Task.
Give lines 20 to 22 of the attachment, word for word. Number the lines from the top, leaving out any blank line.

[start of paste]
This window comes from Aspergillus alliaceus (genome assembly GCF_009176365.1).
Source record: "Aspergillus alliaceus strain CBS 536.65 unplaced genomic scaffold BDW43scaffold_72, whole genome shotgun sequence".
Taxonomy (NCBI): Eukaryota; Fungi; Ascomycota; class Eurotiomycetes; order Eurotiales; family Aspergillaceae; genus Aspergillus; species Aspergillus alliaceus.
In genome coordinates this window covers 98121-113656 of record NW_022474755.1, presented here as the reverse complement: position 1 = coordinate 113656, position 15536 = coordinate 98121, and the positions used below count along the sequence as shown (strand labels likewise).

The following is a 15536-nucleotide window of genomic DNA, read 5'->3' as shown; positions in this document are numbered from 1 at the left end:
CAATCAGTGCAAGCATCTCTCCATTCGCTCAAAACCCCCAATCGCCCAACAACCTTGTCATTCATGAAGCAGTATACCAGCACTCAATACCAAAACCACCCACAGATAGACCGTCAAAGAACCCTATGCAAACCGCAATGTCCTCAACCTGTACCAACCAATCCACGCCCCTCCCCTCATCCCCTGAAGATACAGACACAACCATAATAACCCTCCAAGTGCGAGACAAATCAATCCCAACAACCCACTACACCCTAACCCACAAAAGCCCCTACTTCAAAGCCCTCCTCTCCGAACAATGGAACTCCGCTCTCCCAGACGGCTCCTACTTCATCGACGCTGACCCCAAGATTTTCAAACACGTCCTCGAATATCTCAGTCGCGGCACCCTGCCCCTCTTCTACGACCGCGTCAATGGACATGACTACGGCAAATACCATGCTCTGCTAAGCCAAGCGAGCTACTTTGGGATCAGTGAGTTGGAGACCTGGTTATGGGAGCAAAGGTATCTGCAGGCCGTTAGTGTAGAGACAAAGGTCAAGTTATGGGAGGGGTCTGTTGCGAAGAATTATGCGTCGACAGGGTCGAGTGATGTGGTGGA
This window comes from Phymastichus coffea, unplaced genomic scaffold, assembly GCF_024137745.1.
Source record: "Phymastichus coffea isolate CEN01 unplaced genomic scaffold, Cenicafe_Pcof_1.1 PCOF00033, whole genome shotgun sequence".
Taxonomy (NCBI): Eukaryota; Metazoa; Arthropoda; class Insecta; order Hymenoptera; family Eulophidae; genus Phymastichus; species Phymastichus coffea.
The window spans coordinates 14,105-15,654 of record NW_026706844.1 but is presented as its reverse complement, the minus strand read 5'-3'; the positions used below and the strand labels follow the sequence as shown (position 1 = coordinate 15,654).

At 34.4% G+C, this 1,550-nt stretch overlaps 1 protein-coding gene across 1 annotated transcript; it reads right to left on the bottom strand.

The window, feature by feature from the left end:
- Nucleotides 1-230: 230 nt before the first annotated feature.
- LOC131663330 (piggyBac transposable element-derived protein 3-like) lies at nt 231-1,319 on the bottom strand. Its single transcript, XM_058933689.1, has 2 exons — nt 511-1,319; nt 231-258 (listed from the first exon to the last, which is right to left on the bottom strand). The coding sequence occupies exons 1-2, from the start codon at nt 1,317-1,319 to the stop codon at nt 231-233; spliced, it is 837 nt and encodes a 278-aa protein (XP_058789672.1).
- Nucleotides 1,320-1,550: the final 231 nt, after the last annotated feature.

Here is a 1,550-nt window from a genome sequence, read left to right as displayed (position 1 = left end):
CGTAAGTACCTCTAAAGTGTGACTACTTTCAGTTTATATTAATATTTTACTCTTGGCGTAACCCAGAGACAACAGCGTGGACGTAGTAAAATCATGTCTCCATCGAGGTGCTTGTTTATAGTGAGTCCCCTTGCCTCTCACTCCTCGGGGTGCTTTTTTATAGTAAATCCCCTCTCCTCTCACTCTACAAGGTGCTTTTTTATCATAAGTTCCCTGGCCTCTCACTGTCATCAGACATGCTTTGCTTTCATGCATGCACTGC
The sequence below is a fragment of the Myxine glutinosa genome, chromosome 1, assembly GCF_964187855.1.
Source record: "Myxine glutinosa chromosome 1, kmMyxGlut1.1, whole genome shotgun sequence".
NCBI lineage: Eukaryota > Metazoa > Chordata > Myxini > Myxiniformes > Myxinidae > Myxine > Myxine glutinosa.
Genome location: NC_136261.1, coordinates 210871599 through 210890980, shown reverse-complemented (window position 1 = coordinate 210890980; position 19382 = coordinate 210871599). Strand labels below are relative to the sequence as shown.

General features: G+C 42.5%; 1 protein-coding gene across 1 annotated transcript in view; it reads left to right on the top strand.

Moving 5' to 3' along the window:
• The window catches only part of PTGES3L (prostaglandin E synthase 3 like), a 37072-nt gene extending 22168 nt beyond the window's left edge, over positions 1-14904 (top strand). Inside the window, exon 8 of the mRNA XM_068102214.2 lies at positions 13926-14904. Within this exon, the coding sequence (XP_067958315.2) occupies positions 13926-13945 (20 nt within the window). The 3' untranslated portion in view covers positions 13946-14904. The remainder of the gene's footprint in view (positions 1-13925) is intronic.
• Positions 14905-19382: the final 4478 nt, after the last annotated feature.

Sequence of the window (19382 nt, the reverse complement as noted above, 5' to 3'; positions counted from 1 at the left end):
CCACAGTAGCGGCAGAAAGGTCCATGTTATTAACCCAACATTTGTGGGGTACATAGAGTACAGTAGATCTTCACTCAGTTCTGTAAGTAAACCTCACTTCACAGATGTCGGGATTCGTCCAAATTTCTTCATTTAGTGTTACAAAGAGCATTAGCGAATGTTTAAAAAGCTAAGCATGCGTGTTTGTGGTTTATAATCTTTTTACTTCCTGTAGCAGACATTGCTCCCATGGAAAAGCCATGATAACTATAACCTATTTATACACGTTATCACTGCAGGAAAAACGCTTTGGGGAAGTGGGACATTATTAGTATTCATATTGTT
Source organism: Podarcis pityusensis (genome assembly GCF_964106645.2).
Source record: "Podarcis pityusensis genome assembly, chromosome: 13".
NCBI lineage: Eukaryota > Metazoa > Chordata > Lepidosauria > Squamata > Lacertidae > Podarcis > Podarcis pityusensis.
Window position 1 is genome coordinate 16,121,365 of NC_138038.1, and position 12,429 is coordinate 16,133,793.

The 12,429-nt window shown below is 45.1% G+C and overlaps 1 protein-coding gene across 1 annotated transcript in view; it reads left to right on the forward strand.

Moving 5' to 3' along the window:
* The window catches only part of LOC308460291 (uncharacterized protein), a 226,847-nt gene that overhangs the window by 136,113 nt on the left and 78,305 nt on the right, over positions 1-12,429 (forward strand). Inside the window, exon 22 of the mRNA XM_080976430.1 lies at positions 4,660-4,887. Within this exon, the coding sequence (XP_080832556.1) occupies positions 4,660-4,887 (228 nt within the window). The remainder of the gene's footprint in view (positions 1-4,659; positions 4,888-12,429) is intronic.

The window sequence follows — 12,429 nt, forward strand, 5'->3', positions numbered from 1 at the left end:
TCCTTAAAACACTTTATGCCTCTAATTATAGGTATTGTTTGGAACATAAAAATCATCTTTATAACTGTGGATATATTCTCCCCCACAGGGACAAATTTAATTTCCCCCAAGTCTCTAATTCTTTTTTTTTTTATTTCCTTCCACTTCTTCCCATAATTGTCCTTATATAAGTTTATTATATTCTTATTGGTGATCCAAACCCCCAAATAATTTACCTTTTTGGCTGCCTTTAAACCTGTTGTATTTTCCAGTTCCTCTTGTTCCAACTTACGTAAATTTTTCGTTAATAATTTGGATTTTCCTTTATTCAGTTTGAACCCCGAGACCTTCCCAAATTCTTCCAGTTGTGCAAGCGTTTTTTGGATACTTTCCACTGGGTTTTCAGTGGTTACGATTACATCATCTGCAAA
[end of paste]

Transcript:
NCBI lineage: Eukaryota > Metazoa > Chordata > Myxini > Myxiniformes > Myxinidae > Myxine > Myxine glutinosa.
Genome location: NC_136261.1, coordinates 210871599 through 210890980, shown reverse-complemented (window position 1 = coordinate 210890980; position 19382 = coordinate 210871599). Strand labels below are relative to the sequence as shown.

General features: G+C 42.5%; 1 protein-coding gene across 1 annotated transcript in view; it reads left to right on the top strand.